Around the Markets
The US may finally have their infrastructure bill and while it may not be the $2T that they were looking for, $550B is no paltry amount.
As a follow on to the infrastructure bill, copper and iron will continue to be in demand. Mining stocks still remain in focus. FCX and NUE are good copper and steel names; with CLF a close third.
PINS dropped 22% after their second quarter earnings on the news that the growth in Monthly Active Users (MAUs) in the US was slowing down. After the first quarter earnings, I’d gradually liquidated my position at almost no profit. It’s not that I think the MAU numbers are troubling but, more that the company’s strategy is troubling. I feel that they’re not innovating fast enough. In today’s market, that’s a death sentence.
I love Pinterest and I can lose myself for hours on the platform. But, while exploring is easy, creating pins is not necessarily so. It takes a while to get the right format and upload it. The business account is still a little glitchy and there’s been no significant change to the platform over the last 6 years that I’ve been using it. The company rode the “stay-at-home” wave and yet did nothing to pivot during this time. I’m not saying they have to be a Nike or Facebook; but, they need to implement changes and until they innovate, I’m not buying in again. They’ve said that they are making changes - shopping is being rolled out in many countries (not mine yet) but, we need those changes sooner, rather than later.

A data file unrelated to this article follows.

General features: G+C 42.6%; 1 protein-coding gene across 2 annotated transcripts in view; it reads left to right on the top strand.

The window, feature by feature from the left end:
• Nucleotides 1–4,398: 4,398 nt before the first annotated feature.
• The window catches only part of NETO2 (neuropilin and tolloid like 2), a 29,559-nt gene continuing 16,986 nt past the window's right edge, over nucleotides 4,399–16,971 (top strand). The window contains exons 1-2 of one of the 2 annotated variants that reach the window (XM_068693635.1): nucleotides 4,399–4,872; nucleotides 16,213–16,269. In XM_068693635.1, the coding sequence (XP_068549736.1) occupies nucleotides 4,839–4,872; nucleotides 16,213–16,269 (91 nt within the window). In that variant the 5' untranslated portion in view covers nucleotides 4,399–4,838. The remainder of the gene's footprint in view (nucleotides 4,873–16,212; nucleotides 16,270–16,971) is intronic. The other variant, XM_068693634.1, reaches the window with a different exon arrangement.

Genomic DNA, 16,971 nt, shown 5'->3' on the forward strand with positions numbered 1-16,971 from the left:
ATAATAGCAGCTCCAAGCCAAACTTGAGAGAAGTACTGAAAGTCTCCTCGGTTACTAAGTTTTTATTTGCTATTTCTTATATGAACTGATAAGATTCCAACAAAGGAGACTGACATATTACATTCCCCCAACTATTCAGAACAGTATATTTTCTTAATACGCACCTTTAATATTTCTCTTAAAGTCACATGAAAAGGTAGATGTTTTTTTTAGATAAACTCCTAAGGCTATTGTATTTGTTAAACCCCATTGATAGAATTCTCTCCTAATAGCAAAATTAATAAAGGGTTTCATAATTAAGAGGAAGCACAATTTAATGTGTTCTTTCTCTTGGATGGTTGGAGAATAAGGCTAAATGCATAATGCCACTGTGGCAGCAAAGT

Covid is becoming longer and stronger. Most big employers are now forcing vaccines on to people and for good reason. We’re not even close to being out of the woods and the world has not gone back to normal for most. As the Delta variant makes its rounds, the CDC has asked people to mask up again. All this turbulence is hitting the markets and we’re sure to see some uneven price action next week.
Still let’s be optimistic… here’s to wishing you a green week ahead.
Ayesha Tariq, CFA
Remember, there’s always a story behind the numbers.